24. “Prior to your detox, you may have compulsively checked your phone for new messages or social media updates, even when having lunch with someone. After taking an extended technology break, you’ll find it easier to resist the compulsion.” – Damon Zahariades

25. “A digital detox brings instant relief. You’ll spend time away from your gadgets, giving your brain a much-needed rest. Rather than trying to keep up with text messages, emails, and social media updates, along with your daily work-related responsibilities, you can relax.” – Damon Zahariades

Related: How To Stop Bad Habits And Addictions?

Overcome Technology Addiction Worksheets

How to Take a Social Media Break?

Taking a social media break can be beneficial for your mental and emotional well-being. Here are some steps to help you effectively take a break from social media:

1. Set clear intentions: Determine why you want to take a break from social media. Whether it’s to reduce stress, regain focus, or improve your overall well-being, knowing your purpose will help you stay motivated throughout the process.

2. Plan ahead: Inform your close friends, family, and colleagues about your social media break so they are aware of your absence and can reach you through other means if needed.

3. Choose a duration: Decide how long you want your break to be. It could be a day, a week, or even longer. Setting a specific timeframe helps you commit to the break and manage expectations.

4. Disable notifications: Turn off notifications from social media apps to avoid constant distractions and temptations. This will allow you to focus on other activities without constantly being pulled back into the online world.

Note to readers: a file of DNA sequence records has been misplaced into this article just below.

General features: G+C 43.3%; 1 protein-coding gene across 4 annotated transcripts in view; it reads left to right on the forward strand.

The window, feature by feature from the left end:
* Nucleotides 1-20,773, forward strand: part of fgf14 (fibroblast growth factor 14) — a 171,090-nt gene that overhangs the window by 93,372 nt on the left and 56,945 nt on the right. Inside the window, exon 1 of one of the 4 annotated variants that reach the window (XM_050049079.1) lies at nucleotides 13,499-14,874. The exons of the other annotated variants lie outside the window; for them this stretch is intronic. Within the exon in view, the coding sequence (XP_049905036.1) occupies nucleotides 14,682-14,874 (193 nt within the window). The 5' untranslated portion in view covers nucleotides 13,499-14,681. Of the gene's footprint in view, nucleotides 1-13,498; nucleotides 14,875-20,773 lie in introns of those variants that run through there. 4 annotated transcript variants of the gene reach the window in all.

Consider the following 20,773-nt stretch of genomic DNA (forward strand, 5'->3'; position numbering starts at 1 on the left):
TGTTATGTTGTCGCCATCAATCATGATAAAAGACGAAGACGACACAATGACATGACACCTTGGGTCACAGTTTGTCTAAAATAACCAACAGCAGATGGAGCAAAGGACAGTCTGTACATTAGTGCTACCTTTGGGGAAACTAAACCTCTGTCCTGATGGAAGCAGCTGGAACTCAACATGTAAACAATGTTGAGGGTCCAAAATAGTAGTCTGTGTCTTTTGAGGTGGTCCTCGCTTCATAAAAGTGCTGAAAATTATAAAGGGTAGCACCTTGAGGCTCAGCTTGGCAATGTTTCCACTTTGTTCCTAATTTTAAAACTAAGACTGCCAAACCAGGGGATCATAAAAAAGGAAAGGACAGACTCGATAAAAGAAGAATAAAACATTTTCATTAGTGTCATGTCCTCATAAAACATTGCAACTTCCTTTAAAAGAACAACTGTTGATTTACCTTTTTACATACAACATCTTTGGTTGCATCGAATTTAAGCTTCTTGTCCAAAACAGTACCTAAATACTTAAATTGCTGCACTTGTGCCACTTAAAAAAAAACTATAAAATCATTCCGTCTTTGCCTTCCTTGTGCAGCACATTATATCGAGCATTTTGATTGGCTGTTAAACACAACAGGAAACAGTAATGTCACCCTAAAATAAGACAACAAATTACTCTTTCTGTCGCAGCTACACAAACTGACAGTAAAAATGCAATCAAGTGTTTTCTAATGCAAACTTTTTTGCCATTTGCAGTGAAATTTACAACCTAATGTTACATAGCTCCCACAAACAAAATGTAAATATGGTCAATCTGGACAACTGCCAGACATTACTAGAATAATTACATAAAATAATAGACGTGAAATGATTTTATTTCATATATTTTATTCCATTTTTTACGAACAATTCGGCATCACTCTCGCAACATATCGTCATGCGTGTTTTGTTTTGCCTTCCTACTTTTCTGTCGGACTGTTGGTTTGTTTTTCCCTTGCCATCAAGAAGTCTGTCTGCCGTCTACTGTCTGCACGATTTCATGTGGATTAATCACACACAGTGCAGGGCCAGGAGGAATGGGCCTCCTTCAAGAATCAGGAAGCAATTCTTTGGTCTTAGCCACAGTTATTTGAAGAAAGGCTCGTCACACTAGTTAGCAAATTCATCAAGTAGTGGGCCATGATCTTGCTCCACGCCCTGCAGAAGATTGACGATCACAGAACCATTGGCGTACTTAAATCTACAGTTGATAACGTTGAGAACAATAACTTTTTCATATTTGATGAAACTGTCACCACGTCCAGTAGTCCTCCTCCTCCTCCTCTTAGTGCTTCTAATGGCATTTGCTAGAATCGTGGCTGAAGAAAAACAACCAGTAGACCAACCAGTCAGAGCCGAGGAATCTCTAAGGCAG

5. Remove social media apps: Consider temporarily deleting or deactivating social media apps from your devices. This reduces the accessibility and makes it more challenging to mindlessly browse.

6. Fill the void with alternate activities: Identify other fulfilling activities to engage in during your break. This could include spending time with loved ones, pursuing hobbies, reading books, exercising, or exploring new interests. Find activities that bring you joy and fulfill your need for social connection.

7. Practice self-reflection: Use the break as an opportunity to reflect on your relationship with social media. Consider its impact on your mental health, self-esteem, and productivity. This introspection can help you develop healthier habits and boundaries when returning to social media.

8. Seek support: If you find it challenging to stay away from social media, seek support from friends or join a community of like-minded individuals who are also taking a break. Having a support system can provide encouragement and accountability.


Taking a social media break is a personal decision. The goal is to create a healthier balance between your online and offline life, and to prioritize your mental and emotional well-being.

By Hadiah

Hadiah is a counselor who is passionate about supporting individuals on their journey towards mental well-being. Hadiah not only writes insightful articles on various mental health topics but also creates engaging and practical mental health worksheets.